Did you know that air pollution could be linked to an increased risk of developing dementia?
According to an observational study undertaken by researchers and scientists at King’s College London, St Georges, The University of London and Imperial College London, air pollution may bring a heightened risk of developing dementia. The study is published in the ‘British Medical Journal’ (BMJ Open).
“Air pollution is now an established risk factor for heart disease/stroke and respiratory disease, but its potential role in neuro-degenerative diseases, such as dementia, isn’t clear,” the study reported.
Air pollutants in Greater London
Scientists and researchers involved in the study used carefully calculated estimates of air and noise pollution levels across Greater London to assess potential links with new dementia diagnoses. They focused on almost 131,000 anonymous patient health records from patients aged between 50 and 79 who had not been diagnosed with dementia, from the Clinical Practice Research Datalink. Each of the patients were registered at doctors located within the London M25 motorway in the year of the study, 2004.
Using the residential postcodes of the patients, the researchers “estimated their annual exposure to air pollutants, specifically nitrogen dioxide (N02), fine particulate matter (PM2.5) and ozone (OZ3) heavy traffic and road noise.”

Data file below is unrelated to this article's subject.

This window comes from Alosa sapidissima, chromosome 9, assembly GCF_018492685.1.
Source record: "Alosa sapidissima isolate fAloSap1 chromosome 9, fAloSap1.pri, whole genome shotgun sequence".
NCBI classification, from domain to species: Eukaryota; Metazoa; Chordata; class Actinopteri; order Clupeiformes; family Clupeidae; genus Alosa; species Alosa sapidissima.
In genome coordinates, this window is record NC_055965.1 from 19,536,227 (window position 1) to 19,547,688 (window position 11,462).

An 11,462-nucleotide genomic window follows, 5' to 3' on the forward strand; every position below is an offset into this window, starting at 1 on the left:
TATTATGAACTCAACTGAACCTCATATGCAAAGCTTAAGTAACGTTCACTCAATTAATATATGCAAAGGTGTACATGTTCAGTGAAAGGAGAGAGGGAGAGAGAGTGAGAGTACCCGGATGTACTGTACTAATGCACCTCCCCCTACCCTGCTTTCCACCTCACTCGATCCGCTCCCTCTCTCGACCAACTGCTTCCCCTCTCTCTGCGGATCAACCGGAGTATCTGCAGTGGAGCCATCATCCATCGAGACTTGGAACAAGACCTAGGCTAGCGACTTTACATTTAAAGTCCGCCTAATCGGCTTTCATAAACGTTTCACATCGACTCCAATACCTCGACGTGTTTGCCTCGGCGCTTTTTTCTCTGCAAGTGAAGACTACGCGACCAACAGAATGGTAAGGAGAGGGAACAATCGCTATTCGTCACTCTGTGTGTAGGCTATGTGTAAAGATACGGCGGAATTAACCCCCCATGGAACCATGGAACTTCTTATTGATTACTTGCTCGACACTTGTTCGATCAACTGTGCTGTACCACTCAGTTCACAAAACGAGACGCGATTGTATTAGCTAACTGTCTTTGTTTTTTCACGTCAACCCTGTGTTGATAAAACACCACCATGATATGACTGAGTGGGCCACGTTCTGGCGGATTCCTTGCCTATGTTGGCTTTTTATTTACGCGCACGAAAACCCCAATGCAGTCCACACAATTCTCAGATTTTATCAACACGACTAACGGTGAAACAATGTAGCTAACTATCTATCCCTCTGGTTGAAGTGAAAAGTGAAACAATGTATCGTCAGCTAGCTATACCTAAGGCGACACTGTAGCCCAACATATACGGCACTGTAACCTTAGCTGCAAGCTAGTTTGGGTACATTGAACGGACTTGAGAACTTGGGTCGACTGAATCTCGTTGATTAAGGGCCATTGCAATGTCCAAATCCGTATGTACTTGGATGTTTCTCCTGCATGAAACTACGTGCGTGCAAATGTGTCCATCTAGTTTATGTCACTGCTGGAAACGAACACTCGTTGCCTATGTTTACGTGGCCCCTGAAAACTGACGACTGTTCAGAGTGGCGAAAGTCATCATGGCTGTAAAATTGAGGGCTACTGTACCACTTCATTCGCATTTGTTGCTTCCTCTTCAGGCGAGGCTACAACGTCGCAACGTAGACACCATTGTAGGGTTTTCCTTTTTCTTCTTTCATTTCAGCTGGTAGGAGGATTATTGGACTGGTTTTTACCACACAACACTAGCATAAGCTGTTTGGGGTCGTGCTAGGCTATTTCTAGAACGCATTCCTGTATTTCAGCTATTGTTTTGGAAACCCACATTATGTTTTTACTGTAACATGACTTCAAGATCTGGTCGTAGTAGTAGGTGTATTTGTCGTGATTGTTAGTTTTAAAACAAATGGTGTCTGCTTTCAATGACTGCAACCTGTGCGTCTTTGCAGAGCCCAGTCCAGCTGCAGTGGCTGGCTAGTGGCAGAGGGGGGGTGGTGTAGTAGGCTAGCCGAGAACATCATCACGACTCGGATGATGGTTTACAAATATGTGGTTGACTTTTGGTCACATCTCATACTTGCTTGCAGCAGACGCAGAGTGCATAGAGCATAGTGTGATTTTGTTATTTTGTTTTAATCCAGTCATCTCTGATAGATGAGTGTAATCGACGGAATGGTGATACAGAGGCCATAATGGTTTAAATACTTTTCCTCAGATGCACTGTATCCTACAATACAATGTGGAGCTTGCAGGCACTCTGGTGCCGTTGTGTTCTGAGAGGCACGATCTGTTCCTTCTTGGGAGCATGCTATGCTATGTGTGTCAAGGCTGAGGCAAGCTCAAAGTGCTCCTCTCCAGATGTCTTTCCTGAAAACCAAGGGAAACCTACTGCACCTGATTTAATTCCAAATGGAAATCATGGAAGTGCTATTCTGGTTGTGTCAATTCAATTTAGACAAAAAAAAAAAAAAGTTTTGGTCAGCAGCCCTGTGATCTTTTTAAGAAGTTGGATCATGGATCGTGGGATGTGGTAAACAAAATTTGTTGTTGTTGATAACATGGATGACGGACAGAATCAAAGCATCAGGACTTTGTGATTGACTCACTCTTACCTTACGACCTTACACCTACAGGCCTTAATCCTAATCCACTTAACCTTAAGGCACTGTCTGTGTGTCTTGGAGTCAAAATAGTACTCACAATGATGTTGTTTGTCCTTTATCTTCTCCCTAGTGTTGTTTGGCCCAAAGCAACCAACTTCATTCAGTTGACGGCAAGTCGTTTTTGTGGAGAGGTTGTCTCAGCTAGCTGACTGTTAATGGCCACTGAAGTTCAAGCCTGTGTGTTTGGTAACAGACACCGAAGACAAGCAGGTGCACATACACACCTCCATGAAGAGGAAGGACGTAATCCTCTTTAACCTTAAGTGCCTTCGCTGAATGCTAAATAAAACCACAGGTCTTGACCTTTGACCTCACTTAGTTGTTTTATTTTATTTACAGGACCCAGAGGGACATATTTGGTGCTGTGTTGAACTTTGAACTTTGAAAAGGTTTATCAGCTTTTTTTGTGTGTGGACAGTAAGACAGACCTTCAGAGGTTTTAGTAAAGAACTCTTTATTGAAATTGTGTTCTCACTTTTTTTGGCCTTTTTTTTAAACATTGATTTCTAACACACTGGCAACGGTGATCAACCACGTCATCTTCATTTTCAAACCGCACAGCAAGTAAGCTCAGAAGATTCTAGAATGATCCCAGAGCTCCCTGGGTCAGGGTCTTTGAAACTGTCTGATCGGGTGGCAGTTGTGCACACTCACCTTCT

“During the monitoring period, 2,181 patients (1.7 per cent) were diagnosed with dementia, including Alzheimer’s disease. Those living in areas in the top fifth of N02 levels had a 40 per cent heightened risk of being diagnosed with dementia compared to those living in the bottom fifth,” the King’s College London News Centre reported this month.
Air pollution in Sydney
According to the NSW Environment Protection Authority (EPA), geography and weather influence the concentration and dispersal of air pollution in Sydney. Cars and trucks are significant sources of ozone producing pollutants in the Sydney basin. On hot, sunny days, ground level ozone pollution forms photochemical smog from the chemical reaction of volatile organic compounds (VOCs) and nitrogen oxides (N0x) mixing in sunlight.
Out city’s basin shape traps air pollution. In summer, cool overnight air drains from the hills towards the sea, picking up pollution from vehicles, industry and homes. Morning sea breezes then push it back over urban areas where it collects more pollution and creates smog. During the cooler months of the year, cold air can trap this pollution close to the ground, where it is seen as a brown haze.
The NSW EPA suggests that communities in Sydney are exposed to particle pollution, which is “harmful to health”, and that “reducing particle pollution will deliver substantial health and economic gains.”
Bodily reactions to air pollutants
Research Professor Frank Kelly from King’s College London said: “We hypothesise that it’s reactions by our body’s immune system to elevation pollution occurring again and again that leads to the eventual tissue damage to the lungs, blood vessels or brain.”
“We know that traffic related air pollution has been linked to poorer cognitive development in young children and continued significant exposure may produce neuro-inflammation and altered brain innate immune responses in early adulthood,” the researchers stated in the study.
If the impact of reducing air pollution is relatively modest, the public health gains will still be significant, especially if reducing exposure to air pollution may delay the progression of dementia.
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